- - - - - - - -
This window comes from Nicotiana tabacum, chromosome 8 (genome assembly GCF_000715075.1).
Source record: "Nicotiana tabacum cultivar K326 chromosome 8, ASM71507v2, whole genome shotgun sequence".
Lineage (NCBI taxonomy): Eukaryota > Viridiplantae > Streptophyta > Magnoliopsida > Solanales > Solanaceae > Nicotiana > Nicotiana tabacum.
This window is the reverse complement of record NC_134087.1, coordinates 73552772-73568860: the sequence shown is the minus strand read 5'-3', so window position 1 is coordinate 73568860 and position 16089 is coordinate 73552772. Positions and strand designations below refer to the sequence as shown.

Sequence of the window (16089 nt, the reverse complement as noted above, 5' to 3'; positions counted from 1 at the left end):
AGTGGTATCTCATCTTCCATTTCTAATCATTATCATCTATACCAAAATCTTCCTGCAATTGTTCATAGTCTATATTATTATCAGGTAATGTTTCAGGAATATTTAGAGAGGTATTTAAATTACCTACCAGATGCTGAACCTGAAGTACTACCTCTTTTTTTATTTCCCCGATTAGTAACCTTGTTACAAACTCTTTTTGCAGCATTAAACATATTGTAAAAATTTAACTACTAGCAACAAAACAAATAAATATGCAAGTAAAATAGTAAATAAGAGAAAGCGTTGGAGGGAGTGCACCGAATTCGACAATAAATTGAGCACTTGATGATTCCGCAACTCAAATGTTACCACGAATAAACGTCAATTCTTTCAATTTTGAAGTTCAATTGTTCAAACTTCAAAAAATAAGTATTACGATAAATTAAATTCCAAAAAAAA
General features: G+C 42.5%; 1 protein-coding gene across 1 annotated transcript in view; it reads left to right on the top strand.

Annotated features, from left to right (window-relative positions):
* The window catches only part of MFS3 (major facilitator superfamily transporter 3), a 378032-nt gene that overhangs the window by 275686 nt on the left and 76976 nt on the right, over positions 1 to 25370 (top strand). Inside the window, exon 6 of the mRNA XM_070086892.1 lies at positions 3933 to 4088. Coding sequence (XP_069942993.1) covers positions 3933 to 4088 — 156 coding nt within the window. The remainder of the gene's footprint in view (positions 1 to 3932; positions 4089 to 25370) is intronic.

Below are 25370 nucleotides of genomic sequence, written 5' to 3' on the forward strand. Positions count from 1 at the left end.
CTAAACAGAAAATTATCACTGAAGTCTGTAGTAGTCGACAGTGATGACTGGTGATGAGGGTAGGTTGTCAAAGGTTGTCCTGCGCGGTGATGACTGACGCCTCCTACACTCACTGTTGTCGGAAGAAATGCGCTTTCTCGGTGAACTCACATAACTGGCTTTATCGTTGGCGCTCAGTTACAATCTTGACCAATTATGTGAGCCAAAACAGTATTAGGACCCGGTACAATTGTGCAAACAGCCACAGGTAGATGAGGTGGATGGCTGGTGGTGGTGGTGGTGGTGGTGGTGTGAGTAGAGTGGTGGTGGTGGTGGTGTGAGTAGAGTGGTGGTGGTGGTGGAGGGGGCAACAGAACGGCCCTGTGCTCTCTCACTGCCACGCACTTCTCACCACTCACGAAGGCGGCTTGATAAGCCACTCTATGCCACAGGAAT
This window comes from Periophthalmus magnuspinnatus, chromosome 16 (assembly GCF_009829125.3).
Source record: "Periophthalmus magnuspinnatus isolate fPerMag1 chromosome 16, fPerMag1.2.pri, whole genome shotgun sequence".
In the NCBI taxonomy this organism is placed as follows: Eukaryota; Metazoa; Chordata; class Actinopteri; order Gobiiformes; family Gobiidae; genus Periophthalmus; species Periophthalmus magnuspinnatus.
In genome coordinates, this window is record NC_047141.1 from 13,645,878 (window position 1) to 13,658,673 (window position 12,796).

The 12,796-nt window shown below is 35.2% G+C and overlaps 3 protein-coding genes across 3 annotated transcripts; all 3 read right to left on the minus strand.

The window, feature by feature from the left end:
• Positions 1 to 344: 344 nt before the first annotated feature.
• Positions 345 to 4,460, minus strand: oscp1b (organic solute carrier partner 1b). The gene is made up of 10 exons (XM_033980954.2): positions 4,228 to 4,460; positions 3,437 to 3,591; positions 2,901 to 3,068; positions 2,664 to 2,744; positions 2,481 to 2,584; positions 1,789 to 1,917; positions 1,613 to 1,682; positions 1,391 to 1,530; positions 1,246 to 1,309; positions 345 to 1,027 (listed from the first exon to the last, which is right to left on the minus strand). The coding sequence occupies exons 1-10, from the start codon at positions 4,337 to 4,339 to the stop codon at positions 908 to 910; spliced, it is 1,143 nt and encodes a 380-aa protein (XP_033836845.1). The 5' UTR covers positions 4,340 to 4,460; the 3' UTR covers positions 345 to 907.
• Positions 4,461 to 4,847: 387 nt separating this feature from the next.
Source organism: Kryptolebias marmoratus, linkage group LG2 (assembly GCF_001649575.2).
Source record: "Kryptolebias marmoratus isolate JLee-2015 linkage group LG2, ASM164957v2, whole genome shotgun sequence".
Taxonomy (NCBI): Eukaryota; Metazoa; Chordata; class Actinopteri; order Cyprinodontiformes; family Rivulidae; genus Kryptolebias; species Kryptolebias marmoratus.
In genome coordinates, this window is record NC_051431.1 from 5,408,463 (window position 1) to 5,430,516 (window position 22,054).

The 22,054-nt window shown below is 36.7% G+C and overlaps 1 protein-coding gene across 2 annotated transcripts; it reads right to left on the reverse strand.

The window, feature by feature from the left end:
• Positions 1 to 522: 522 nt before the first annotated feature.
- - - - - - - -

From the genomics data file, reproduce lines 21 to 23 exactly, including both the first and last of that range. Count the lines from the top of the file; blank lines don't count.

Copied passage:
Source organism: Kryptolebias marmoratus, linkage group LG2 (assembly GCF_001649575.2).
Source record: "Kryptolebias marmoratus isolate JLee-2015 linkage group LG2, ASM164957v2, whole genome shotgun sequence".
Taxonomy (NCBI): Eukaryota; Metazoa; Chordata; class Actinopteri; order Cyprinodontiformes; family Rivulidae; genus Kryptolebias; species Kryptolebias marmoratus.